Waas noted that the recommendations for the future are to complete plans for the appropriate use of portfolio assessment and have a plan for program size and growth rate. Carnes added that the program has chosen a method for direct assessment, and said that he understood the key thing is that we are doing direct assessment; it doesn’t have to be a portfolio, right? We are considering some other things. We may stay with the portfolio or another direct measure would be OK. Cassidy replied yes; the selection of assessment methods is a faculty decision. How you do this is up to you, but the important thing is to retain a direct assessment method. Waas stated that his department uses portfolios, but it is not the only way that we assess. Cassidy added that you can look at course embedded assessments, which can be part of direct assessment as well. Douglass asked if there were particular alternatives the program is thinking about. Carnes replied that so many of the students participate in internships, which involves writing papers, oral presentations, etc. that we are thinking about designing a learning case project around these experiences. The cost of the M.A.S. puts us at a disadvantage. The tuition at other schools it higher, but all graduates are hired at the same salaries. The higher tuition that other schools charge creates some resources for them that we are not able to create here, and sometimes a low price gives the perception of low quality.
Waas turned to the review of the M.S. in Taxation program. This is a different kind of program; 95 percent of the students are full-time professionals. Strengths of the program are that it has well articulated learning objectives with explicit links to the curriculum, the increase in underrepresented groups’ enrollment, and the program has strong alumni university evaluations.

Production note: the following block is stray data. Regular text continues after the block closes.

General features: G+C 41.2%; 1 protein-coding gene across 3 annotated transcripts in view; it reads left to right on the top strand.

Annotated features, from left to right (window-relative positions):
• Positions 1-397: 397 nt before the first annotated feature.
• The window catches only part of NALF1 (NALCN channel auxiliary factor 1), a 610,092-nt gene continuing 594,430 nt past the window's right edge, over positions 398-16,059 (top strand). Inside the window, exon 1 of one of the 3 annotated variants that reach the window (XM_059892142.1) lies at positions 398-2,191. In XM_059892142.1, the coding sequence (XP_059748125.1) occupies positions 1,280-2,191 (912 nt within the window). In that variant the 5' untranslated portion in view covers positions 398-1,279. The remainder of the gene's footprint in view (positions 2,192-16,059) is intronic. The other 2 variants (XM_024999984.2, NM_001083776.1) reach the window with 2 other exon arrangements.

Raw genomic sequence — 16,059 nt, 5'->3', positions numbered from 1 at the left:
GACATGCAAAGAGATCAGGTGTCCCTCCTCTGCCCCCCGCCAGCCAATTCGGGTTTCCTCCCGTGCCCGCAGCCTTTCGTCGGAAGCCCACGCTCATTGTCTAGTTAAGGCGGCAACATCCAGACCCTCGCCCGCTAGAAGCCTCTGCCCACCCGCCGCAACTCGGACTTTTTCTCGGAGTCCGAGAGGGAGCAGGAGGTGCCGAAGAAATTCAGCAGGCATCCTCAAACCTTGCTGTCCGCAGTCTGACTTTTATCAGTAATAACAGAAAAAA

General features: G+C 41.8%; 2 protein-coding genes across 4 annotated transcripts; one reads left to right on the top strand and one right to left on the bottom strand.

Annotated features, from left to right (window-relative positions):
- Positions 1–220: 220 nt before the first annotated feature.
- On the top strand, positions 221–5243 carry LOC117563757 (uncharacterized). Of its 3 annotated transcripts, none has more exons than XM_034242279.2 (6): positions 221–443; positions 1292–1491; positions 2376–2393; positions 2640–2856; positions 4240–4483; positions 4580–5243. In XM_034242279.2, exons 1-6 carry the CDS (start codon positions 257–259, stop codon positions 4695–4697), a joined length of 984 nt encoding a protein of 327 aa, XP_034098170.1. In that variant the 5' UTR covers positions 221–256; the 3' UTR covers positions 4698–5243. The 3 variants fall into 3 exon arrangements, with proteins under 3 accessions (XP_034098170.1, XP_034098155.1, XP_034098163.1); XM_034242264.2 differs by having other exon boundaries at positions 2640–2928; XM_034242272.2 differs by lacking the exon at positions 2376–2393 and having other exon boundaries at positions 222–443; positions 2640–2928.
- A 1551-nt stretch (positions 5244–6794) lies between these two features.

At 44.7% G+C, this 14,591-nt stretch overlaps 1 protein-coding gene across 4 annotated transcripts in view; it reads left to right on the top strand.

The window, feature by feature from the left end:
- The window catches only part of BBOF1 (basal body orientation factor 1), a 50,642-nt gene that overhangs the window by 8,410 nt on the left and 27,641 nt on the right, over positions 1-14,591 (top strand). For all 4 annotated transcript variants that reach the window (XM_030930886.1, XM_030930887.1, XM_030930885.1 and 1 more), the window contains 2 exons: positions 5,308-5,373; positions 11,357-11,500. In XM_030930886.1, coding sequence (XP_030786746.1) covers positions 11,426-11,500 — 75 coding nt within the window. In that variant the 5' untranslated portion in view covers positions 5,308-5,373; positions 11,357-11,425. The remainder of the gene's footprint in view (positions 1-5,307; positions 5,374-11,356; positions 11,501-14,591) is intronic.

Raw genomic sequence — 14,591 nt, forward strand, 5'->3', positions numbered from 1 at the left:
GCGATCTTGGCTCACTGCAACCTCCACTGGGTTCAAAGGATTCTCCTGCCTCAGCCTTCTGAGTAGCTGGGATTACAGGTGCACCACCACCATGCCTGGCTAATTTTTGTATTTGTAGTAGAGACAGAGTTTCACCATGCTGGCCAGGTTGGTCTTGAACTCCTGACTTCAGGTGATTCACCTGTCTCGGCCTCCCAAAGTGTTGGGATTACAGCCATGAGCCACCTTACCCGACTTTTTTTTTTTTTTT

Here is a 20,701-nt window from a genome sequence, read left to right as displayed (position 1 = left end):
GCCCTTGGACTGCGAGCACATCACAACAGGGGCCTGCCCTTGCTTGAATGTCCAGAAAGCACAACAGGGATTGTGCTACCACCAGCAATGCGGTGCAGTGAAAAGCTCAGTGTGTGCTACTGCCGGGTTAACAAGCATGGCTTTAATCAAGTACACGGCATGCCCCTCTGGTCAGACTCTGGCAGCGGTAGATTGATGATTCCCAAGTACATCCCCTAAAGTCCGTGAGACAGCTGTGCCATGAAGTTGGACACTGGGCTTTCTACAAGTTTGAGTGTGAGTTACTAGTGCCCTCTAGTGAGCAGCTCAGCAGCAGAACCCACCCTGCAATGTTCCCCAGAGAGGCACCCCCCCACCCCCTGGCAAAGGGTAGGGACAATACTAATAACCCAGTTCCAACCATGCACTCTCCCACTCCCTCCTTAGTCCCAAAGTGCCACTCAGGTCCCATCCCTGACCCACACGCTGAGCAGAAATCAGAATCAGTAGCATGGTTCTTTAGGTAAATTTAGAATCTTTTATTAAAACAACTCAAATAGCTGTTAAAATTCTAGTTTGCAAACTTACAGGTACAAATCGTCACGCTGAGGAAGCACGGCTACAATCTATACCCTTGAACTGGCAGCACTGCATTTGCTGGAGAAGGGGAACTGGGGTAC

Discussion points are the examination of the portfolio assessment methodology, and the lack of alumni survey data reported in the review. This needs to be included in the review document.
Legg asked when the program was started. Carnes said that program began in 1997, and for the first five years there was tremendous growth. Now there is slow growth, and the class sizes are good. This is offered at the Hoffman Estates facilities, and the facility is run down.
Waas noted that in comparison to other programs, there are few non-tax courses available. Are students interested in these courses? Carnes replied that some students are, but most are probably not interested in non-tax courses. When students finish the M.S.T., we have them do an exit survey, and what we have found is that students are usually looking for other tax courses. The M.A.S. program has three areas of study, one of which is tax. The M.S.T. consists of 30 hours of tax courses. Firms that are hiring undergraduate students encourage them to finish the M.S.T. degree. I think if it was my son or daughter, I would tell them to go for the M.A.S. for the breadth.
Bose said that this program has a different fee structure. Carnes replied that since this is an off-campus program, it is set up like the M.B.A. The cost is $1,350 for a three credit hour course. It is more expensive. We do have some students that drive to the DeKalb campus to take some of the classes at on-campus rates.
Waas asked if the students are encouraged to take other tests besides the CPA. Carnes replied that there are two things going on here. One is a program introduced by the Institute of Internal Audits. We only have two students that have passed this test recently. What we found out a couple of years ago is that students are doing the course work, but they don’t turn in the paperwork. We are trying to communicate this better with the students. The CIA exam is a two day exam, and this is separate from the other tests. Graduate students can get this credential.
Legg thanked Waas and the subcommittee members for their thorough review, and Carnes thanked Linden for her hard work on producing the review.
The meeting adjourned at 4:40 p.m.
Carolyn A. Cradduck